A Canadian lawyer will be paying the price for “intentionally and deliberately” overbilling the provincial government by almost $100,000.
Munyonzwe Hamalengwa was roped in to defending notorious murderer and former Toronto Police traffic officer Richard Wills by Legal Aid Ontario.
Wills was convicted of first degree murder of his lover, Linda Mariani, in 2007. He murdered her in 2002.
Wills is known by many as a difficult client; he booted off several lawyers before putting Hamalengwa on the chopping block.
Hamalengwa got fired the day before his trial in May 2007.
Such was the reputation of Wills that Hamalengwa’s own lawyer, Leo Adler, once said, “Machiavelli would have been proud of Wills”.
Wills was initially rejected by Legal Aid Ontario, even after he divested himself of assets. A judge later ordered Ontario Attorney-General’s ministry to pay for Wills’ lawyer, first at regular rates, then at higher rates.
Despite getting “the proverbial client from hell”, a Law Society of Upper Canada panel still found that Hamalengwa had substantially overbilled. The panel reprimanded him for his “intentionally vague docketing practices”, and for deceiving Legal Aid Ontario.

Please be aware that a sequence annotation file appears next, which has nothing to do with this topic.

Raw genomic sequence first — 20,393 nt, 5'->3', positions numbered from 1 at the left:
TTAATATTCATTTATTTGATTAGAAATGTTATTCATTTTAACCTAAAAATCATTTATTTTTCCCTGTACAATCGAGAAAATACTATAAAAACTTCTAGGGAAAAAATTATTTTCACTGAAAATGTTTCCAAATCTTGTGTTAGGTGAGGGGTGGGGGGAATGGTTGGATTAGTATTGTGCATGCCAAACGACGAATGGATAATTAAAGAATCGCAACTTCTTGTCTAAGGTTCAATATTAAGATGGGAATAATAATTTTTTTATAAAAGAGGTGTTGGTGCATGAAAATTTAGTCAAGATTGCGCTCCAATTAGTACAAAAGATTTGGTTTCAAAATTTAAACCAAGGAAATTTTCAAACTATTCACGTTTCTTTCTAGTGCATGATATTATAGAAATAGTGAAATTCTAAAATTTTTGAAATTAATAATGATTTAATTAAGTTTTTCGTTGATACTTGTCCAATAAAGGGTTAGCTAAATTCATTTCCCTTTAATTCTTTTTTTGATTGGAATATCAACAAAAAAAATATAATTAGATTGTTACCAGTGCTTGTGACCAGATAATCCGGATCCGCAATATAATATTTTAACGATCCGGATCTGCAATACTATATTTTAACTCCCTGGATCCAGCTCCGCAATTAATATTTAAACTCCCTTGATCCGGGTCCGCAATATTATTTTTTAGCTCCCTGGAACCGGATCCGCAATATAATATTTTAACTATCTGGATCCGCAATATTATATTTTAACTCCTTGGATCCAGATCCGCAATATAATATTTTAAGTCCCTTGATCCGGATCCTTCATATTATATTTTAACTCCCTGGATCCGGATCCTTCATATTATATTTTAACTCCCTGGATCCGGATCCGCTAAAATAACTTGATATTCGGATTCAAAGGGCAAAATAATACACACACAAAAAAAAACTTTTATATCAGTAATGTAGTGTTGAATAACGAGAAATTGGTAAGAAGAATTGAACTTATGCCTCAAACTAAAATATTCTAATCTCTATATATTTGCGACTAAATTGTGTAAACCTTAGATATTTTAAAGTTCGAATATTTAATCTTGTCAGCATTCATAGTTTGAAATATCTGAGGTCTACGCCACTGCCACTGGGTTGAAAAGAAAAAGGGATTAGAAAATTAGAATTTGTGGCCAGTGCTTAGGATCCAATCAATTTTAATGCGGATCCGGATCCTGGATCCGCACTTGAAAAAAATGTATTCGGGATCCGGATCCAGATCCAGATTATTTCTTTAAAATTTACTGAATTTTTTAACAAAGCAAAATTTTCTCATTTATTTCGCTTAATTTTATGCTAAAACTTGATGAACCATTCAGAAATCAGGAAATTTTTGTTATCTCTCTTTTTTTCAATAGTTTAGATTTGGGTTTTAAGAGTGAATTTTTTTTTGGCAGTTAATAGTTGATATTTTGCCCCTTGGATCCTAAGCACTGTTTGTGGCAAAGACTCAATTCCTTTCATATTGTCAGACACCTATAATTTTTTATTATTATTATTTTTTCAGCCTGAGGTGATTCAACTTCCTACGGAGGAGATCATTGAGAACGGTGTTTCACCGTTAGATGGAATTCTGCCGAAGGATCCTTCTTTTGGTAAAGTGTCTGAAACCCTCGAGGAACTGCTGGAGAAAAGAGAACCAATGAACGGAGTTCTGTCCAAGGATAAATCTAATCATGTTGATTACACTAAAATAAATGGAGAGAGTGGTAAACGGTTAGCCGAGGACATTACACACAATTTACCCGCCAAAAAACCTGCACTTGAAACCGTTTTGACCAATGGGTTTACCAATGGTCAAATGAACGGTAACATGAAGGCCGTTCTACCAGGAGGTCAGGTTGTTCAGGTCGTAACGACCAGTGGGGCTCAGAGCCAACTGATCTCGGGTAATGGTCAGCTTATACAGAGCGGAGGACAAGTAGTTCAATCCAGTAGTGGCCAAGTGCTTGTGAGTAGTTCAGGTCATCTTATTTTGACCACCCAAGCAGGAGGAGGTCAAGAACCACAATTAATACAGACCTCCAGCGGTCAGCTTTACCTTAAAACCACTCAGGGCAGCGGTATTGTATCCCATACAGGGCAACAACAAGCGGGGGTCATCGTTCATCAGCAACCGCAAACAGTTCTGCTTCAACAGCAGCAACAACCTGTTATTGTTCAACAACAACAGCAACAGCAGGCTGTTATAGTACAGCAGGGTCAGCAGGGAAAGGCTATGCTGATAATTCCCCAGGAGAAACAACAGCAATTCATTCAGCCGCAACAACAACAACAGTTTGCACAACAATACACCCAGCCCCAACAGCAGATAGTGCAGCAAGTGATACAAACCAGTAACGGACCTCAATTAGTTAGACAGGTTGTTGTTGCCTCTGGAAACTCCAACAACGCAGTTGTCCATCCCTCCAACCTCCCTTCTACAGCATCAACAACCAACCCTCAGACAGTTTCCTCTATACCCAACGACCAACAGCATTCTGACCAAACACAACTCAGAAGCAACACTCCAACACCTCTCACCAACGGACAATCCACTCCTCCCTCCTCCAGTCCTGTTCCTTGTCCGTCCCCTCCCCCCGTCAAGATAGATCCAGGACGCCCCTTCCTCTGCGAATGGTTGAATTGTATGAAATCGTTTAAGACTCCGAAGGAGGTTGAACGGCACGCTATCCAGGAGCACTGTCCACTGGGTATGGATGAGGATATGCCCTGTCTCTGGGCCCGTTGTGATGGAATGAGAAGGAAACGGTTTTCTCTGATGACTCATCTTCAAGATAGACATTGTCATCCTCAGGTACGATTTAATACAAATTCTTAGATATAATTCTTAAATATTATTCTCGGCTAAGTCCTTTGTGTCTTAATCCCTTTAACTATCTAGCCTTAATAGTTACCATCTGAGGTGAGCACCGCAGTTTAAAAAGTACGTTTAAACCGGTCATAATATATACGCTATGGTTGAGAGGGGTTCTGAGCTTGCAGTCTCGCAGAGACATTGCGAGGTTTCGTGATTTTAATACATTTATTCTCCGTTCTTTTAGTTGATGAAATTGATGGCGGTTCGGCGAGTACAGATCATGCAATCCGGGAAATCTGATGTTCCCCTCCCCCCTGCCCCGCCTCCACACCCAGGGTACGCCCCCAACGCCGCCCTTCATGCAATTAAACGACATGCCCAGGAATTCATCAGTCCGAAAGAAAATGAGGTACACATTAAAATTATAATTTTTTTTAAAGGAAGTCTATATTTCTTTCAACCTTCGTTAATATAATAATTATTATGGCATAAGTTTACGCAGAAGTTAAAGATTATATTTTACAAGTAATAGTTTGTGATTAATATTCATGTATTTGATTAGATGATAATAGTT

The panel found he had billed for court attendance when he hadn’t rocked up to court, or had been there for less time than he had said.
But wait. There’s more.
Hamalengwa went on to falsely describe the work of a researcher, with whom he was also… wait for it… having an affair.
He “intentionally fabricated” invoices for her supposed work, the panel found.
The best part? She didn’t even know he had lodged an invoice.
A matter of race
In 2011, Hamalengwa cried foul of the charges against him, and claimed racial profiling was the reason behind them.
This was duly dismissed but Hamalengwa remained obstinate about bringing the statement of claim against several parties.
“Racial profiling of African-Canadians is an ongoing problem, and we deserve protection from the Federal Government, Ontario Government, and police,” the Law Times quoted him as saying.
The panel also found that while the Zambian-born lawyer “truly believed” the Attorney-General’s ministry was racially discriminating against him, it was baseless.